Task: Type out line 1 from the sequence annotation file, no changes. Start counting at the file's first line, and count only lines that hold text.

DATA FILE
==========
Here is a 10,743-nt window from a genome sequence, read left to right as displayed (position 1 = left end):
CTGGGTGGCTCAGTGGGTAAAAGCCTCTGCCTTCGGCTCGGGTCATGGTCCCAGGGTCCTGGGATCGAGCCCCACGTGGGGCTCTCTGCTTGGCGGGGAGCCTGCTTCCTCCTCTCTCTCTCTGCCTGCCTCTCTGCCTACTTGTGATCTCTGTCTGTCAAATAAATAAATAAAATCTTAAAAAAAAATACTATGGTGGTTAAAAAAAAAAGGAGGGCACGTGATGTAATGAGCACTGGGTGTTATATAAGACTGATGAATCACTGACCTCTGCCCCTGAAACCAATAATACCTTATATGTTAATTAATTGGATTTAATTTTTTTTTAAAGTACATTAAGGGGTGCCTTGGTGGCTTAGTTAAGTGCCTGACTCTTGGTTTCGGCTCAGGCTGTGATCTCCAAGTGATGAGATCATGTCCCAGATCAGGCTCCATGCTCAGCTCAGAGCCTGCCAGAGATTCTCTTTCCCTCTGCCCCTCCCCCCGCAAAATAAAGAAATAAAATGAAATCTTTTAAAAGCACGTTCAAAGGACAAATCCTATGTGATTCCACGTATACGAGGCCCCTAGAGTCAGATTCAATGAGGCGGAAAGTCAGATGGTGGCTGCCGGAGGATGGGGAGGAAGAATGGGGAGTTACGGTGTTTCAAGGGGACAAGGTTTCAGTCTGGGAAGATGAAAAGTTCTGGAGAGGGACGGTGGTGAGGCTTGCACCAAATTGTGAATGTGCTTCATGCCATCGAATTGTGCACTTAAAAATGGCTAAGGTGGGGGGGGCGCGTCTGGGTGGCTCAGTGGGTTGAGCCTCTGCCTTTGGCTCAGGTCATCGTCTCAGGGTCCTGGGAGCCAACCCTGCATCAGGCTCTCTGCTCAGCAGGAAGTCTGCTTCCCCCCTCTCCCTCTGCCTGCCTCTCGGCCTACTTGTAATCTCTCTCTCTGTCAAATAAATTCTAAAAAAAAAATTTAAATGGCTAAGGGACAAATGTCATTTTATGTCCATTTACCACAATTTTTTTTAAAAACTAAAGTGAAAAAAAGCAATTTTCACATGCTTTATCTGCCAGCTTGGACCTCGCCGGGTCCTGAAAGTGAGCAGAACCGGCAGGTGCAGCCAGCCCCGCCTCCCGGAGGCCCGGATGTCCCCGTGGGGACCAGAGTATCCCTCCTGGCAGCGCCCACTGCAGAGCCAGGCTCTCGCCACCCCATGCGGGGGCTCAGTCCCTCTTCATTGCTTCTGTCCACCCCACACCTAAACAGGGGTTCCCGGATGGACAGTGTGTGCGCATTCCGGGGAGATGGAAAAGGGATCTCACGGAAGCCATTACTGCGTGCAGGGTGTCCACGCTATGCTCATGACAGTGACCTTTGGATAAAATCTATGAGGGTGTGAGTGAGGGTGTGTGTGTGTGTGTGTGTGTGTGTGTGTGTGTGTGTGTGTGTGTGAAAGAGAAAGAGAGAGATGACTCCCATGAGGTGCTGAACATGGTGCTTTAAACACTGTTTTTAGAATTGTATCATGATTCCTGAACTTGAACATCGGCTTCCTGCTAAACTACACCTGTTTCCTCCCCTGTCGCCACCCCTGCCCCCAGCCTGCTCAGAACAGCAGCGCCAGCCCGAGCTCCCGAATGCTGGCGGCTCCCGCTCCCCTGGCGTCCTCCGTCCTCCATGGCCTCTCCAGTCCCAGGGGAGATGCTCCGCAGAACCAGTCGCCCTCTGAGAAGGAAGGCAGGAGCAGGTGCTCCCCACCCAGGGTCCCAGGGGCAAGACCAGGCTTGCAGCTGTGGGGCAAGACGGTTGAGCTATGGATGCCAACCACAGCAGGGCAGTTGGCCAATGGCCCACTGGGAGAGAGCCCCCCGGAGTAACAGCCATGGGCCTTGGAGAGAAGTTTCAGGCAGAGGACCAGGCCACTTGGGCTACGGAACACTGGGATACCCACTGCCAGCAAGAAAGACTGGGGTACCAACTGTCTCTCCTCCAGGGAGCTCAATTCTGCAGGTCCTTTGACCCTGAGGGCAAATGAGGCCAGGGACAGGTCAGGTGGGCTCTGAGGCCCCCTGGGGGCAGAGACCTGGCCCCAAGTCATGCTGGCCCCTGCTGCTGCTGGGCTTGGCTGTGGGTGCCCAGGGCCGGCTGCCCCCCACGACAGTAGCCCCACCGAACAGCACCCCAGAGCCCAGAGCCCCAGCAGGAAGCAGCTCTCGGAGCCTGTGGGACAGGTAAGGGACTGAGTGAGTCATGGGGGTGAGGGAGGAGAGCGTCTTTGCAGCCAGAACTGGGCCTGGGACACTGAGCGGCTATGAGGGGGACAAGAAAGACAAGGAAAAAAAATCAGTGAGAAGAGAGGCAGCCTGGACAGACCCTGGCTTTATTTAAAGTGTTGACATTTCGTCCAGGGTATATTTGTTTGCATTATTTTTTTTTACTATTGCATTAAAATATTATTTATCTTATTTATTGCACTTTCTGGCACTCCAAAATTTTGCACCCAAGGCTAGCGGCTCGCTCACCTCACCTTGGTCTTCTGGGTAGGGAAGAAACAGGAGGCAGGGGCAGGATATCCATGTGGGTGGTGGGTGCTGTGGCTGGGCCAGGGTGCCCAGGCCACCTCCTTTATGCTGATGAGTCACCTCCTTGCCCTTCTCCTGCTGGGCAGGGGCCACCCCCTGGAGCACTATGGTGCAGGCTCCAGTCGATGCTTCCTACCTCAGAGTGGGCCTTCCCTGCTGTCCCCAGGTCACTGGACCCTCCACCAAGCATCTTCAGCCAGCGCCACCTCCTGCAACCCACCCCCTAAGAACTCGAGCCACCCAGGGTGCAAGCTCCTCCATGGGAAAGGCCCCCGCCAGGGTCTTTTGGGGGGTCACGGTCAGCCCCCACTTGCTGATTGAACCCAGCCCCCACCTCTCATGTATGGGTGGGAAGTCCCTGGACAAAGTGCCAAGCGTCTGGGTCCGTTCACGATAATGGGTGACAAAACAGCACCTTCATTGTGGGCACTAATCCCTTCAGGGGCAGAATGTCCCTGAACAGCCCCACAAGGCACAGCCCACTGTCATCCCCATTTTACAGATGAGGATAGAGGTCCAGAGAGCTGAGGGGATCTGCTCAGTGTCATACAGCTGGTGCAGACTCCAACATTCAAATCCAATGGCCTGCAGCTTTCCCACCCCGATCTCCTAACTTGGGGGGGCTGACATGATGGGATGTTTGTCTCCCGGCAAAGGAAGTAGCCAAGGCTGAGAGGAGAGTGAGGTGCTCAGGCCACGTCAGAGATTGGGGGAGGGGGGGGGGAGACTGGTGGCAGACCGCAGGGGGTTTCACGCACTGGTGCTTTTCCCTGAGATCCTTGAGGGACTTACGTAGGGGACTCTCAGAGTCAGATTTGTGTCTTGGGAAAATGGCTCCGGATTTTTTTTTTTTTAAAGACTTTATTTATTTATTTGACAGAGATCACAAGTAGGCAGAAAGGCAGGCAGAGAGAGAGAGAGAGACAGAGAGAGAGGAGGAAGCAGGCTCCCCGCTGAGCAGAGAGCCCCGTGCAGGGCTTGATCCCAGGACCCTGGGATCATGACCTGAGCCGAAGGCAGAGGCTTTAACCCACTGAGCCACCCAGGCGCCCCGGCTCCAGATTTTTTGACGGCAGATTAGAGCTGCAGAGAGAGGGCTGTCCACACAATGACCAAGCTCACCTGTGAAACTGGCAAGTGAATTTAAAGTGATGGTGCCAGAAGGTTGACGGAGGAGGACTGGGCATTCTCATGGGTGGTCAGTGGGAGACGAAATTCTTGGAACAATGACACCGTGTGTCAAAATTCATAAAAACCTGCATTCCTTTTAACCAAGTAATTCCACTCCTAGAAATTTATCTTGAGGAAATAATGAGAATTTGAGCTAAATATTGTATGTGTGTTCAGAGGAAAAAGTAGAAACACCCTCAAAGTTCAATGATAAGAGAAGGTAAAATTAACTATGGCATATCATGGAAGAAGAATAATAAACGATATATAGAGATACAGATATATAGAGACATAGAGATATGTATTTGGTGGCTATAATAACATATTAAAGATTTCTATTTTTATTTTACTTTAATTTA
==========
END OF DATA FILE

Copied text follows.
Here is a 10,743-nt window from a genome sequence, read left to right as displayed (position 1 = left end):